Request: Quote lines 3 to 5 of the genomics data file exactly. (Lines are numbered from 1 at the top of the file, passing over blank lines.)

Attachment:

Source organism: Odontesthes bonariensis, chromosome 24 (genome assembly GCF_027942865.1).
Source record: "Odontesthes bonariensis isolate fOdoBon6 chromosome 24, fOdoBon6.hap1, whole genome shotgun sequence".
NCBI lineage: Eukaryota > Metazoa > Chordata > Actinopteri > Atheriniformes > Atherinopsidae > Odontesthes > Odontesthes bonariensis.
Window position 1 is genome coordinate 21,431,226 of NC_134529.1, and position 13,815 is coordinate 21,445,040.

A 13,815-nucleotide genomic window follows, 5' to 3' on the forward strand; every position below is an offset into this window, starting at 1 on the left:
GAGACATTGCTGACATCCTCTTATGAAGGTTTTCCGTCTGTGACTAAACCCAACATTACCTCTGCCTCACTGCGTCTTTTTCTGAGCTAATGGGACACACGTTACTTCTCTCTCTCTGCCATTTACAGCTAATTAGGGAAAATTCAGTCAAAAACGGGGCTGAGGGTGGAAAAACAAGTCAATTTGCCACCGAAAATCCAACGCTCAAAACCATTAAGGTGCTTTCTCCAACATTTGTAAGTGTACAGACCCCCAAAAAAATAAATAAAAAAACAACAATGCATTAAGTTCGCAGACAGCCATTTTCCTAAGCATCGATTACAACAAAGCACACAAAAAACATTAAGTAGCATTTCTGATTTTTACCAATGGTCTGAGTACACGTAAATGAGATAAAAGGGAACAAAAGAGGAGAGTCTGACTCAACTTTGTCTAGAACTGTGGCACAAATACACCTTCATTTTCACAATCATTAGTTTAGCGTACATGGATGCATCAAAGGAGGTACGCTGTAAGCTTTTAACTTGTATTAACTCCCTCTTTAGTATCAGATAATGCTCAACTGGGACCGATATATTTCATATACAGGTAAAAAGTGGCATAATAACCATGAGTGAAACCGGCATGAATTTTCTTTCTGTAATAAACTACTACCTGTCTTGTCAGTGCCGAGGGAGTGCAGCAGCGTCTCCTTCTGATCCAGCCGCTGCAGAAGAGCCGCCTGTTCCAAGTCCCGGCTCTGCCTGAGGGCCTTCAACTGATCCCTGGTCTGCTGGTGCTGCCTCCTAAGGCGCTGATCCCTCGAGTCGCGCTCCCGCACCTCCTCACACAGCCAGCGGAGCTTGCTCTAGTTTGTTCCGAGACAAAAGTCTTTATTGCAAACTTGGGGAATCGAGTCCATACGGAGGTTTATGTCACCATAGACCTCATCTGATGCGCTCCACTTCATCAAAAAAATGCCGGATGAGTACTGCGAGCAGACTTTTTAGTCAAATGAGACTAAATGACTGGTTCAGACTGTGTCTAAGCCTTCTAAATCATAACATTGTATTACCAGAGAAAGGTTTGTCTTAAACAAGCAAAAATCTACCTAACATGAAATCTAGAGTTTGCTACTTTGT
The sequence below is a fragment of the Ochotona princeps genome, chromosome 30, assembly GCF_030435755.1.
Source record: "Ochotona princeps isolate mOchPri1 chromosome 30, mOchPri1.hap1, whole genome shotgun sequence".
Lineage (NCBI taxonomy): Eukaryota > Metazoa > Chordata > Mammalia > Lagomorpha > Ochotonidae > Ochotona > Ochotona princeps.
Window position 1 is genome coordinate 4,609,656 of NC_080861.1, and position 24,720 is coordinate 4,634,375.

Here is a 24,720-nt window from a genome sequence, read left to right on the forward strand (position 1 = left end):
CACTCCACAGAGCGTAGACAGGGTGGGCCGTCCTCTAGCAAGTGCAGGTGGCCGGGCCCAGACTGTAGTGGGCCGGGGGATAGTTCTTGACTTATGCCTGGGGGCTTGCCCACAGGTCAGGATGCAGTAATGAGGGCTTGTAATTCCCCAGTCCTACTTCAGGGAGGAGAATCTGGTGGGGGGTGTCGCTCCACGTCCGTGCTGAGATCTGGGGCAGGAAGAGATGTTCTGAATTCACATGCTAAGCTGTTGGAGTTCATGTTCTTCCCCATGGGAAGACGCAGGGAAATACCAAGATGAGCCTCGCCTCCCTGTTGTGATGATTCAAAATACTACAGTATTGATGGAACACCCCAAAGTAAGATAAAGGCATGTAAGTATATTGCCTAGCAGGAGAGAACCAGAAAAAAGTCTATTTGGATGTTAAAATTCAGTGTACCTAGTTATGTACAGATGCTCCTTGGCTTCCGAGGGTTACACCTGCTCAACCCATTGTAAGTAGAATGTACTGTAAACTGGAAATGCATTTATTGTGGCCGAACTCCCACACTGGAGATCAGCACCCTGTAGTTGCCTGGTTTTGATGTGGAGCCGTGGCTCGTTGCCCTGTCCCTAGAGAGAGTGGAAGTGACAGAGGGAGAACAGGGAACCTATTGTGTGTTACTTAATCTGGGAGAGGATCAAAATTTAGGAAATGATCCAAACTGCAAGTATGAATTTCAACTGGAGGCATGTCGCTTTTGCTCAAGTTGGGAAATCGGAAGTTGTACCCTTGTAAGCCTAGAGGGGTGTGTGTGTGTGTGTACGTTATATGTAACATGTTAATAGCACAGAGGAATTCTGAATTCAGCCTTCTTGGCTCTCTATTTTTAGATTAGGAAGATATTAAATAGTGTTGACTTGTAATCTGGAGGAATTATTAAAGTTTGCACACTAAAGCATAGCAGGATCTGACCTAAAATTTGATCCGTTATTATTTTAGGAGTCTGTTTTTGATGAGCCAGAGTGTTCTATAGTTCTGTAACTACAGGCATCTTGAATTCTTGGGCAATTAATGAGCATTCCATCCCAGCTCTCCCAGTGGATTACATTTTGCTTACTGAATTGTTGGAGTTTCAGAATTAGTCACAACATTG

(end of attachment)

NCBI lineage: Eukaryota > Metazoa > Chordata > Actinopteri > Atheriniformes > Atherinopsidae > Odontesthes > Odontesthes bonariensis.
Window position 1 is genome coordinate 21,431,226 of NC_134529.1, and position 13,815 is coordinate 21,445,040.

A 13,815-nucleotide genomic window follows, 5' to 3' on the forward strand; every position below is an offset into this window, starting at 1 on the left: